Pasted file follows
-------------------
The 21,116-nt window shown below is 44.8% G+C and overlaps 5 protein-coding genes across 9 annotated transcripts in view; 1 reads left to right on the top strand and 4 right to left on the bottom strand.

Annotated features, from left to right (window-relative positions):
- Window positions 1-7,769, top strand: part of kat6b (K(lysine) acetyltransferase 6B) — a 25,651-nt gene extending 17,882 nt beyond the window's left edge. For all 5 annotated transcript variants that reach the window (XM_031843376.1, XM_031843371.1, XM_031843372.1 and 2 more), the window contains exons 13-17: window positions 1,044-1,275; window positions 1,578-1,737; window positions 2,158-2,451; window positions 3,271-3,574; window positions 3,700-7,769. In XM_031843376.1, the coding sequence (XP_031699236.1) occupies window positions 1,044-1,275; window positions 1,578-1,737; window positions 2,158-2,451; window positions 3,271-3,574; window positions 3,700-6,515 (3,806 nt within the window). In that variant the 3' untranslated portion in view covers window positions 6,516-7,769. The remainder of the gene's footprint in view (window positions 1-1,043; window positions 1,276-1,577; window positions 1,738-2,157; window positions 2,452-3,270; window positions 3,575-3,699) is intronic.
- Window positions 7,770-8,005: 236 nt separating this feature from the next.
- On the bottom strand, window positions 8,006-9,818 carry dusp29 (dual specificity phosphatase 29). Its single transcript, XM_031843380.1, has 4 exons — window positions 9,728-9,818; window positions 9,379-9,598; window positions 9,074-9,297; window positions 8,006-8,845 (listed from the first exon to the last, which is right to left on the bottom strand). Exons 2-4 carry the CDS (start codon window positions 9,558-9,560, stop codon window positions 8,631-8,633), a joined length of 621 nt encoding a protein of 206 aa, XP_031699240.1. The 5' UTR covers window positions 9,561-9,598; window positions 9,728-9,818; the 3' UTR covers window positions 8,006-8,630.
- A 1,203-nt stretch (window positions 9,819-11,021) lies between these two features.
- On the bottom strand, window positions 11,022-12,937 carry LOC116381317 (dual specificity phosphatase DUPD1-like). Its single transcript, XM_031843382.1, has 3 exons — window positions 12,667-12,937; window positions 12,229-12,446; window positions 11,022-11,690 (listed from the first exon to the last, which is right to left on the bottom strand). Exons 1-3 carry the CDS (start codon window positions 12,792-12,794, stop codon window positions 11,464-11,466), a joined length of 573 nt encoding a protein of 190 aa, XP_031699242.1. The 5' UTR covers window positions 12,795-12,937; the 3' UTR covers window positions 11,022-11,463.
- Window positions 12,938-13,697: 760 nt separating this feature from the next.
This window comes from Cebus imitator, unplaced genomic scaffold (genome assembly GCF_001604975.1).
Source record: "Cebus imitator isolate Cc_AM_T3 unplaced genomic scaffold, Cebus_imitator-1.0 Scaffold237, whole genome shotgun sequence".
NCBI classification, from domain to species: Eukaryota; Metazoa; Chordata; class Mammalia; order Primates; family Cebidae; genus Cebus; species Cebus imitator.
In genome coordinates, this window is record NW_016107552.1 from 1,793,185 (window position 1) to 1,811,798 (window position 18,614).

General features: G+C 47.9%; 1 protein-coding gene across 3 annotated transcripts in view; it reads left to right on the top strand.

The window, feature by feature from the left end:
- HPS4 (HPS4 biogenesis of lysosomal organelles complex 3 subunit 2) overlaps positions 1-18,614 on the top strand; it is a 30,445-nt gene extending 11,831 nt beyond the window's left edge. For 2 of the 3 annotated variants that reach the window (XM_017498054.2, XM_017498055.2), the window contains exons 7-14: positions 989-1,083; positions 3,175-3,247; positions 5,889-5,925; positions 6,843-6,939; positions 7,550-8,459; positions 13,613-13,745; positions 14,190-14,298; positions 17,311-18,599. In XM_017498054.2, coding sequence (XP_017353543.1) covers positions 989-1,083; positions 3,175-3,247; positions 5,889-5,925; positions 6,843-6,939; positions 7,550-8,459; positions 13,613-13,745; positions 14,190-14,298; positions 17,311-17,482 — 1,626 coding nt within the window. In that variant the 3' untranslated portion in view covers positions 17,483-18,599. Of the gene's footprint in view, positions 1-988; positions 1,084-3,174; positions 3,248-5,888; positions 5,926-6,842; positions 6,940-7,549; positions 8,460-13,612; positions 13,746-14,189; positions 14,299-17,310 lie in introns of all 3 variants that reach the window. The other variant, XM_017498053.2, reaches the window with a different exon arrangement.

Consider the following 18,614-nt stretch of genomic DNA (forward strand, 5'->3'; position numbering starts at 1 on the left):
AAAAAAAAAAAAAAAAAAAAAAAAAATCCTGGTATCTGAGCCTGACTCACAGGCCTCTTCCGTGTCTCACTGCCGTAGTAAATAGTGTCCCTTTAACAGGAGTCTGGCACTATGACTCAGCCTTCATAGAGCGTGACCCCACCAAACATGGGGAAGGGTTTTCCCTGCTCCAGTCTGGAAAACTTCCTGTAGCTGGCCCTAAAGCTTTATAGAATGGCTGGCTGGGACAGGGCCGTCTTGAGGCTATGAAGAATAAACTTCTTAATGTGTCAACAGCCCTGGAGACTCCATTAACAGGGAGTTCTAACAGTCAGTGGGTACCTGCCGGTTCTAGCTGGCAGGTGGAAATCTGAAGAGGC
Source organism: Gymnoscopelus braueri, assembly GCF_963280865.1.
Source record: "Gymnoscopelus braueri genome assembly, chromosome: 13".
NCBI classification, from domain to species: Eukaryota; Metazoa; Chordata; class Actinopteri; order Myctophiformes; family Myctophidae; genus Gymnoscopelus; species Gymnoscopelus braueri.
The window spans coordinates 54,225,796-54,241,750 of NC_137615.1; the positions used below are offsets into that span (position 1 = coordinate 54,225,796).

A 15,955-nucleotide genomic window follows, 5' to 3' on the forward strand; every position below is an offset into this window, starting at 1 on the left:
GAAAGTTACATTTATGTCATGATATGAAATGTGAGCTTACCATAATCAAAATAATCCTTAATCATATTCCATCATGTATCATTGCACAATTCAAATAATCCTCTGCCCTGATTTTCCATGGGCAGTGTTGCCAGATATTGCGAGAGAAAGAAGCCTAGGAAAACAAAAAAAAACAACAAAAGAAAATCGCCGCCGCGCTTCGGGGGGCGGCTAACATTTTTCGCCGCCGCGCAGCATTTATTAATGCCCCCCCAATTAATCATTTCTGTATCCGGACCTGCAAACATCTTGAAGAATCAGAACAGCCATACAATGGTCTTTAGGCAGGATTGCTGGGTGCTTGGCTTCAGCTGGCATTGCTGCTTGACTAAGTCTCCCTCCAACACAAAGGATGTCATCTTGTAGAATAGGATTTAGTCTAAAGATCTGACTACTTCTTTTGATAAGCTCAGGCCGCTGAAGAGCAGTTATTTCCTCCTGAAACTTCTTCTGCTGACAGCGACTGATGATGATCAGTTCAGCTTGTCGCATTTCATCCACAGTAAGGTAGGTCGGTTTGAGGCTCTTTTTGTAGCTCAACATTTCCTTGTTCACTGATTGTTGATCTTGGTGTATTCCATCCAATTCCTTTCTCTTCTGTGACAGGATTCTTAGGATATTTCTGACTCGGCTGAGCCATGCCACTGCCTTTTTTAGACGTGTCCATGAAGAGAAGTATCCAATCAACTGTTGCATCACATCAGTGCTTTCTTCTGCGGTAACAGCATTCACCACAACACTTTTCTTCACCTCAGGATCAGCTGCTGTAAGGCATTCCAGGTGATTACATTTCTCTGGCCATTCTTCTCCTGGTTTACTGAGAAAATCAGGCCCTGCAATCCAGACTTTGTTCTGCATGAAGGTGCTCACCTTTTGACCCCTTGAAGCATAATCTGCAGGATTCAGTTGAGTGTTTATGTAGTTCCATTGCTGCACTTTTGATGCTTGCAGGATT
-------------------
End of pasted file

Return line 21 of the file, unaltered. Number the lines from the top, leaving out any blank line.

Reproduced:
The window spans coordinates 54,225,796-54,241,750 of NC_137615.1; the positions used below are offsets into that span (position 1 = coordinate 54,225,796).